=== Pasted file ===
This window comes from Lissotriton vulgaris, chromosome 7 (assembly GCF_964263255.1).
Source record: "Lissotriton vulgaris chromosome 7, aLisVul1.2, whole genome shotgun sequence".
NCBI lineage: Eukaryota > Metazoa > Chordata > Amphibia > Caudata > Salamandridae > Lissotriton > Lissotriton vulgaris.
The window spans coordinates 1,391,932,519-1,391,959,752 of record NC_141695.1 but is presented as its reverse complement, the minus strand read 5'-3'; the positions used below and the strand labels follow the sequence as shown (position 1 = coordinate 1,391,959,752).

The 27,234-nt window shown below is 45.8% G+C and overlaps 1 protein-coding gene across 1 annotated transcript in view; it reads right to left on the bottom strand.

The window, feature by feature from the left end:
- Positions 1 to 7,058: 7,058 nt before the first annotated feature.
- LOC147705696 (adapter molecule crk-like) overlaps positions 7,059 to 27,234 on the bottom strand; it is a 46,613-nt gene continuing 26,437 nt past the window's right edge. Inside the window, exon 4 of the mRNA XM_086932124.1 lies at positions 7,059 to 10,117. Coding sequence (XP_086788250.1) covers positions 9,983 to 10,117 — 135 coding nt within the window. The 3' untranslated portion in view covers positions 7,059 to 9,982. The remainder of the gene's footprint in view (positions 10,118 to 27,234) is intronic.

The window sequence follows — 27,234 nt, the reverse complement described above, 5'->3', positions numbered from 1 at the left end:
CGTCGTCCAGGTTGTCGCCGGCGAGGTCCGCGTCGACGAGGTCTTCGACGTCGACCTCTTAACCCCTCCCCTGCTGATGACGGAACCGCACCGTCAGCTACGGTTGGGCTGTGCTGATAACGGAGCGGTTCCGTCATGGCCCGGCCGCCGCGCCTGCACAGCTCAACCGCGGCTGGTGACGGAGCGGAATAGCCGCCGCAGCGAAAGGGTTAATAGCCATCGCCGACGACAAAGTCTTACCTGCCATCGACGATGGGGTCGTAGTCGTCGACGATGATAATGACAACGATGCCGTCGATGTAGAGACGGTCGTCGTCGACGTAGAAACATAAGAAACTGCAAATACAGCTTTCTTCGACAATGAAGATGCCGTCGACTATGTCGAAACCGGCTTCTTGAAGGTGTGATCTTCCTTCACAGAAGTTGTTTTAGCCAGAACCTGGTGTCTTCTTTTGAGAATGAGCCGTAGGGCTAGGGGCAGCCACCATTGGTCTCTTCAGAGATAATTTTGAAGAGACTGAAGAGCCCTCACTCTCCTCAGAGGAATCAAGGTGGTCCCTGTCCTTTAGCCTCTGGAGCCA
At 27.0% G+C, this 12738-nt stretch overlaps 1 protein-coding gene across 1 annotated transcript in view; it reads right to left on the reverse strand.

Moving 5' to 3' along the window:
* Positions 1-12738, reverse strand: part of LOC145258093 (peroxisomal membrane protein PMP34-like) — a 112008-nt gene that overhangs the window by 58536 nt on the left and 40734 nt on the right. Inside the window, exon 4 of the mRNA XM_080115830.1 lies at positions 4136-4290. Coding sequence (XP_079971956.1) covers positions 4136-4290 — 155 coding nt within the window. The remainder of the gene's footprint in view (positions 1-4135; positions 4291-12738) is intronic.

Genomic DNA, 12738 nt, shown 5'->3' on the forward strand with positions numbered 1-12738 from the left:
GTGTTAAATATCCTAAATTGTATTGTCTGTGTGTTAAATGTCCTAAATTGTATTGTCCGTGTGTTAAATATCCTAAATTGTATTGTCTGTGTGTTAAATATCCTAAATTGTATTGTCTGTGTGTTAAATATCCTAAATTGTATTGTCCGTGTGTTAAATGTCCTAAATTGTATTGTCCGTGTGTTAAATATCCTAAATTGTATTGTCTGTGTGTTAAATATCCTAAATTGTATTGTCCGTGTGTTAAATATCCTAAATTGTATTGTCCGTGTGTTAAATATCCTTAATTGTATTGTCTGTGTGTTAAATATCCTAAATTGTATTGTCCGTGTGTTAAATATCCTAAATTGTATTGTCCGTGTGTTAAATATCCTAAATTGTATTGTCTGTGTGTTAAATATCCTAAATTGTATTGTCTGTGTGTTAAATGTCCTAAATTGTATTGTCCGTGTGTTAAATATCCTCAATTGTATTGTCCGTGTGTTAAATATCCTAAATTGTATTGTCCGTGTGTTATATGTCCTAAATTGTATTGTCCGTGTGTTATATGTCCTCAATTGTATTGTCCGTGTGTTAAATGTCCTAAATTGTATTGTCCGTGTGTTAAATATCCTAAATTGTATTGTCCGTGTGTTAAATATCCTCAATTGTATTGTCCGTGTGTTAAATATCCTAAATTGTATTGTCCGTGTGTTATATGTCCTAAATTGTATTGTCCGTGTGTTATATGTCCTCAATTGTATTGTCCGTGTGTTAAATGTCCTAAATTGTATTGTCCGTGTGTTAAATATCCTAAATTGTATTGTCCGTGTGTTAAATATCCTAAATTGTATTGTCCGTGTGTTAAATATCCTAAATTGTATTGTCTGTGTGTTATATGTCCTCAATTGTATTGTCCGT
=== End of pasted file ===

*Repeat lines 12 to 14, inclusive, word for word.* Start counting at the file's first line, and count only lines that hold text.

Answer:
Moving 5' to 3' along the window:
* Positions 1-12738, reverse strand: part of LOC145258093 (peroxisomal membrane protein PMP34-like) — a 112008-nt gene that overhangs the window by 58536 nt on the left and 40734 nt on the right. Inside the window, exon 4 of the mRNA XM_080115830.1 lies at positions 4136-4290. Coding sequence (XP_079971956.1) covers positions 4136-4290 — 155 coding nt within the window. The remainder of the gene's footprint in view (positions 1-4135; positions 4291-12738) is intronic.

Genomic DNA, 12738 nt, shown 5'->3' on the forward strand with positions numbered 1-12738 from the left: